Archive for June, 2011


It is time that we have a little sanity about the immigration mess.  First, conservatives need to stop shouting “no amnesty” because there is no realistic way we have the money or the will to try to send 12 million people back where they came from.  Then the open border folks need to also stop yelling racism.  Sorry, but illegal, Italian, Mexican or Canadian, are not a race.  The reason the folks of Arizona have taken a hard line on the illegal immigrant issue is that the problems there have bred fear.  It was fear that pushed Roosevelt into incarcerating our innocent Japanese population in WWII.  Fear trumps rights every time it hits a certain level.  It is fear now that has driven my 75 year old brother in Phoenix to arm himself, which no one should have to do in this country.

What has driven fear in our border states?  It is certainly not fear of Latinos because these are the folks who teach in our schools, are our policemen, often our politicians and are the waitresses at Panera Bread.  However, no one wants to talk about the daily news:  lists of usually Hispanic names that are the 10 most wanted in Riverside County, the gangs that terrorize neighborhoods, the estimate that half our California prison population is made up of “undocumented” persons.  This is where fear breeds.  The sad situation that is ignored is that the thousands of illegals in our prisons are draining state money that could assist our law-abiding American Latinos to get the college education they want and need.  Add to that 24% of our high school students dropping out, with an even higher rate among Latinos.  That sad statistic indicates that we are growing a permanent underclass in the state that will further drain resources needed for education.  We in California already have 34% of the welfare recipients in the whole country and folks wonder where all the money is going!

Since this issue is so politicized with everyone using it for their own gain, the likely result is that the federal government will continue to do nothing.  Twenty years down the road the grandchildren of the illegal population won’t even know grandpa’s language, the folks that came over the fence when they were young will have learned how to play golf as seniors and the folks in Washington will continue to dither about a solution.  Anyone want to lay a bet on that?


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American Empire

On my volunteer day at the Palm Springs Airport USO it is my privilege to have conversations with our young military men and women.  Usually they are Marines headed for 29 Palms, a base that is a huge 500 square miles with about 18,000 servicemen plus their families.  Often these troops are either headed for a foreign country or returning from one, with places such as Okinawa, Iraq and Afghanistan quite common.  It is always a reminder of how far our American empire stretches.  I believe we now have 270 military locations around the world.  Now we have new “military actions” in both Libya and Yemen.  It is good to remember that the Korean War was never called a “war” but rather a “police action.”  As our countries debt now includes payments in the billions just for “interest” it is a good time to ask, are we stretched too thin and to ask “why.”  Let’s look to history for some guidance.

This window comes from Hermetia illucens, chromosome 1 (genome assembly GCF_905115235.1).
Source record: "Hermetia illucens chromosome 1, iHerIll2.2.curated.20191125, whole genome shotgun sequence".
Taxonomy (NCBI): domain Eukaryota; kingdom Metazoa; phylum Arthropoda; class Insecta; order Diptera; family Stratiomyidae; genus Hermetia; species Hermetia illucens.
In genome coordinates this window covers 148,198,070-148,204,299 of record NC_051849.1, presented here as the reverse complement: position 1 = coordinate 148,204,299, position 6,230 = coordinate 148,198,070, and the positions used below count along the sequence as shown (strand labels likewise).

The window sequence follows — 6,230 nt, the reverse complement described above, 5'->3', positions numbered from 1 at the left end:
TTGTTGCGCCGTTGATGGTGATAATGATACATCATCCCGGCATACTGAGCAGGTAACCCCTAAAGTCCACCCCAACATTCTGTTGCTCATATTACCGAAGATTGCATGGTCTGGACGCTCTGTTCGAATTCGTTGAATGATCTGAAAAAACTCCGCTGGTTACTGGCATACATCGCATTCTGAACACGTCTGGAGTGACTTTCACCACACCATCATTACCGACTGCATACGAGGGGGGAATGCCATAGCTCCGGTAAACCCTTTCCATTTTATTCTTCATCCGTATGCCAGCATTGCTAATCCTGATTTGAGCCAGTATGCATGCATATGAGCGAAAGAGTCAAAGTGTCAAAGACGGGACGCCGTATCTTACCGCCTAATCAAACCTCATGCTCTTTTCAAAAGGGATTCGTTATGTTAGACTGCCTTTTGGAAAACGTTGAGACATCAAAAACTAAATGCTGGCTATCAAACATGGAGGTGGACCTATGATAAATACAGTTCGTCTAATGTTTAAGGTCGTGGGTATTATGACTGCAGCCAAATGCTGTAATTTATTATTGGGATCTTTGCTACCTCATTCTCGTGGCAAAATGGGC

Spain had become a major world power as demonstrated by the fact that half the Americas became speakers of the Spanish language.  In 1588 Spain decided to attack the English and to cripple that kingdom led by Elizabeth I.  They spent the fortunes of the country on building a mammoth fleet of 150 ships, which came to be known as the Spanish Armada.  Through a few battles and other misfortunes, over 100 of their ships were sunk with only 50 returning to Spain.  The nation was never again a major world power.

The famous French military leader Napoleon Bonaparte, had realized success with his brilliant leadership.  However, in 1812 he stretched his armies a bit too far, marching a few thousand miles into Russia and actually taking control of Moscow.  His supply lines were stretched too thin and the Russian winter finally sent him and his armies scurrying toward home.  This start of his decline is preserved in the book by Tolstoy and the film War and Peace.

In 1942 and 1943 Adolf Hitler disregarded the history of failed conquests in Russia and sent his armies into “the Eastern Front” with the loss of thousands of men and materials.  This effort culminated in what is known as the Battle of Stalingrad, with combined casualties of the two sides reaching two million men. As with Napoleon, the Russian winter and the fortitude of the Russian people took an immense toll.  By February 1943 the Germans headed for home.  So much of their manpower and materials were wasted in this exercise of Hitler’s ego, that it made the fight by the Allies much easier in the defeat of Germany and the Axis powers.

The examples used in this writing could probably be expanded by noting the fall of the Roman Empire, the British Empire, and to some extent the recent Soviet empire.  I also omitted the recent debacle of Lyndon Johnson’s war in Vietnam where we lost 55,000 of our youth.   Hopefully the lessons of history are being reviewed by those making decisions for the United States.  Of course we should remain a military power, and without great sacrifices in the past we could be speaking German.  However, we need to have a national discussion on this issue.  For the coming election, I actually on see Congressman Ron Paul seriously addressing the issue but his “negatives” will not facilitate a rise to national leadership.

Perhaps we could contrast two different images of our nation, much as Christians do about Jesus Christ.  Through the history of the church at times the Creator and Victorious Jesus was front and center.  At other times the individual lives of the faithful followed the example of Jesus who washed feet.  At various times in our nation’s history we were the Conquering America and many times we were the Savior Nation, developing medicines, sending out youth in the Peace Corps and developing crops that would survive poor soil and provide food for millions.  Are we stretched too thin now to be both the Conquerors and the Saviors?  It is likely that one of our two identities will suffer because of the other.  It is time to debate and think things over, always with an eye on history.

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Our parents and aunts and uncles often told us about listening to the radio on December 7, 1941 and hearing the news bulletin that the Japanese had bombed Pearl Harbor.  They all knew this was the start of a major war but they couldn’t have comprehended at that moment that the war we were entering would extinguish over 50 million lives across the globe in the next five years.  But at that moment, their lives all changed.  However, new events are part of life and continue endlessly.